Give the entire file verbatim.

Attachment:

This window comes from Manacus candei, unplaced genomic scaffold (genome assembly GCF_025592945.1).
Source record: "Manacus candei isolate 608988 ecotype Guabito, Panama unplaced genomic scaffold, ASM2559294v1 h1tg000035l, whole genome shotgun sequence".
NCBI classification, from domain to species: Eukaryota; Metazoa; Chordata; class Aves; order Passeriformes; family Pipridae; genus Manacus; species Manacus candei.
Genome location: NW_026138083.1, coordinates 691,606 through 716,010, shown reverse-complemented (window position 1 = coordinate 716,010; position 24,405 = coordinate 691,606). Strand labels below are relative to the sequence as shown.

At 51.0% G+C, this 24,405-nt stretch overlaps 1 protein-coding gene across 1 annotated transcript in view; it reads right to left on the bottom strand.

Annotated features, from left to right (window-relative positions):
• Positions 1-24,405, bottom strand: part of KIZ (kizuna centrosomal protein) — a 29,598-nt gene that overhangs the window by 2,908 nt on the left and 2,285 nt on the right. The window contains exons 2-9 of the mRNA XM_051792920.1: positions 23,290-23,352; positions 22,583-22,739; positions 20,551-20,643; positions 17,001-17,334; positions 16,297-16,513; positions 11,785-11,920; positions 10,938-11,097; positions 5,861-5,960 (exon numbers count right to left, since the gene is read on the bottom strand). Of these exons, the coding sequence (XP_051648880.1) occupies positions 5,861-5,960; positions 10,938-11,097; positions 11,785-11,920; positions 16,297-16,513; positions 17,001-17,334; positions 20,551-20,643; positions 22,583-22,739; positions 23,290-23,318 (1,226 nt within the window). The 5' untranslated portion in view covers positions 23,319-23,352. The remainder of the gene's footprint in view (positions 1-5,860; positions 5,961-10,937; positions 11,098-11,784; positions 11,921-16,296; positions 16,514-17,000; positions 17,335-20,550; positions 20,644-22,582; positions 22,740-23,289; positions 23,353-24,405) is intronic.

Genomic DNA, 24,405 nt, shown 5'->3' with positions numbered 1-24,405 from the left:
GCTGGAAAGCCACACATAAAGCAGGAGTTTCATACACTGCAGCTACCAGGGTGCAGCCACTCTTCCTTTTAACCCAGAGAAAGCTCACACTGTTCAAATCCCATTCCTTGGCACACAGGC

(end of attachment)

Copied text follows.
This window comes from Manacus candei, unplaced genomic scaffold (genome assembly GCF_025592945.1).
Source record: "Manacus candei isolate 608988 ecotype Guabito, Panama unplaced genomic scaffold, ASM2559294v1 h1tg000035l, whole genome shotgun sequence".
NCBI classification, from domain to species: Eukaryota; Metazoa; Chordata; class Aves; order Passeriformes; family Pipridae; genus Manacus; species Manacus candei.
Genome location: NW_026138083.1, coordinates 691,606 through 716,010, shown reverse-complemented (window position 1 = coordinate 716,010; position 24,405 = coordinate 691,606). Strand labels below are relative to the sequence as shown.

At 51.0% G+C, this 24,405-nt stretch overlaps 1 protein-coding gene across 1 annotated transcript in view; it reads right to left on the bottom strand.

Annotated features, from left to right (window-relative positions):
• Positions 1-24,405, bottom strand: part of KIZ (kizuna centrosomal protein) — a 29,598-nt gene that overhangs the window by 2,908 nt on the left and 2,285 nt on the right. The window contains exons 2-9 of the mRNA XM_051792920.1: positions 23,290-23,352; positions 22,583-22,739; positions 20,551-20,643; positions 17,001-17,334; positions 16,297-16,513; positions 11,785-11,920; positions 10,938-11,097; positions 5,861-5,960 (exon numbers count right to left, since the gene is read on the bottom strand). Of these exons, the coding sequence (XP_051648880.1) occupies positions 5,861-5,960; positions 10,938-11,097; positions 11,785-11,920; positions 16,297-16,513; positions 17,001-17,334; positions 20,551-20,643; positions 22,583-22,739; positions 23,290-23,318 (1,226 nt within the window). The 5' untranslated portion in view covers positions 23,319-23,352. The remainder of the gene's footprint in view (positions 1-5,860; positions 5,961-10,937; positions 11,098-11,784; positions 11,921-16,296; positions 16,514-17,000; positions 17,335-20,550; positions 20,644-22,582; positions 22,740-23,289; positions 23,353-24,405) is intronic.

Genomic DNA, 24,405 nt, shown 5'->3' with positions numbered 1-24,405 from the left:
GCTGGAAAGCCACACATAAAGCAGGAGTTTCATACACTGCAGCTACCAGGGTGCAGCCACTCTTCCTTTTAACCCAGAGAAAGCTCACACTGTTCAAATCCCATTCCTTGGCACACAGGC